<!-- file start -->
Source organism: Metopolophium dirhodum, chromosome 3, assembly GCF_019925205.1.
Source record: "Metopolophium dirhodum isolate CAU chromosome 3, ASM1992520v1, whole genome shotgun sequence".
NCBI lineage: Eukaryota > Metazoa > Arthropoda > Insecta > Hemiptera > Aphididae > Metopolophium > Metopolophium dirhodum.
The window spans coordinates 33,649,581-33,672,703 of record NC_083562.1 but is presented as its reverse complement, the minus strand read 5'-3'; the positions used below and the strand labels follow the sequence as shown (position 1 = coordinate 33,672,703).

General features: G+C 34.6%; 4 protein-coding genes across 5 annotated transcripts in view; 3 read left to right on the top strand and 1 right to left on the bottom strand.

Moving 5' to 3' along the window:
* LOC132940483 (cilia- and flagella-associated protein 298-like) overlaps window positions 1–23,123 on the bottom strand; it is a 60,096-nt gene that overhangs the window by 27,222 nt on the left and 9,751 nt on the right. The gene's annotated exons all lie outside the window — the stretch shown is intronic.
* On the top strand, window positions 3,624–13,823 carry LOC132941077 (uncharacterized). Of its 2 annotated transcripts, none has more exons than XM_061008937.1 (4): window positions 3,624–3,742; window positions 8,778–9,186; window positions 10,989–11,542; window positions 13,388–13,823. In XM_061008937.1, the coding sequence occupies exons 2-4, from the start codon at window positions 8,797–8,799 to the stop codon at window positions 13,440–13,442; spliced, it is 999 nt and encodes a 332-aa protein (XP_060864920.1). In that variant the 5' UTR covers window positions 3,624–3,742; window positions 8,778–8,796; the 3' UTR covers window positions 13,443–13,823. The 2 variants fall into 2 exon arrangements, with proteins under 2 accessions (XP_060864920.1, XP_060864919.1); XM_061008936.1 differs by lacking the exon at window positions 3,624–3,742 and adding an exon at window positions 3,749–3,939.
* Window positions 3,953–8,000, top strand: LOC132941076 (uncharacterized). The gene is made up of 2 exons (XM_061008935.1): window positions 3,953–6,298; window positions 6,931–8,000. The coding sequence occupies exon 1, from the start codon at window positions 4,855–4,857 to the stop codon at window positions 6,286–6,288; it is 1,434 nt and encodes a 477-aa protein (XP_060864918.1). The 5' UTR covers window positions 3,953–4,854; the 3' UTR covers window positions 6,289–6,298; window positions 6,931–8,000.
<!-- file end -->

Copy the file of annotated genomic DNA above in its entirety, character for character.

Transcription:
Source organism: Metopolophium dirhodum, chromosome 3, assembly GCF_019925205.1.
Source record: "Metopolophium dirhodum isolate CAU chromosome 3, ASM1992520v1, whole genome shotgun sequence".
NCBI lineage: Eukaryota > Metazoa > Arthropoda > Insecta > Hemiptera > Aphididae > Metopolophium > Metopolophium dirhodum.
The window spans coordinates 33,649,581-33,672,703 of record NC_083562.1 but is presented as its reverse complement, the minus strand read 5'-3'; the positions used below and the strand labels follow the sequence as shown (position 1 = coordinate 33,672,703).

General features: G+C 34.6%; 4 protein-coding genes across 5 annotated transcripts in view; 3 read left to right on the top strand and 1 right to left on the bottom strand.

Moving 5' to 3' along the window:
* LOC132940483 (cilia- and flagella-associated protein 298-like) overlaps window positions 1–23,123 on the bottom strand; it is a 60,096-nt gene that overhangs the window by 27,222 nt on the left and 9,751 nt on the right. The gene's annotated exons all lie outside the window — the stretch shown is intronic.
* On the top strand, window positions 3,624–13,823 carry LOC132941077 (uncharacterized). Of its 2 annotated transcripts, none has more exons than XM_061008937.1 (4): window positions 3,624–3,742; window positions 8,778–9,186; window positions 10,989–11,542; window positions 13,388–13,823. In XM_061008937.1, the coding sequence occupies exons 2-4, from the start codon at window positions 8,797–8,799 to the stop codon at window positions 13,440–13,442; spliced, it is 999 nt and encodes a 332-aa protein (XP_060864920.1). In that variant the 5' UTR covers window positions 3,624–3,742; window positions 8,778–8,796; the 3' UTR covers window positions 13,443–13,823. The 2 variants fall into 2 exon arrangements, with proteins under 2 accessions (XP_060864920.1, XP_060864919.1); XM_061008936.1 differs by lacking the exon at window positions 3,624–3,742 and adding an exon at window positions 3,749–3,939.
* Window positions 3,953–8,000, top strand: LOC132941076 (uncharacterized). The gene is made up of 2 exons (XM_061008935.1): window positions 3,953–6,298; window positions 6,931–8,000. The coding sequence occupies exon 1, from the start codon at window positions 4,855–4,857 to the stop codon at window positions 6,286–6,288; it is 1,434 nt and encodes a 477-aa protein (XP_060864918.1). The 5' UTR covers window positions 3,953–4,854; the 3' UTR covers window positions 6,289–6,298; window positions 6,931–8,000.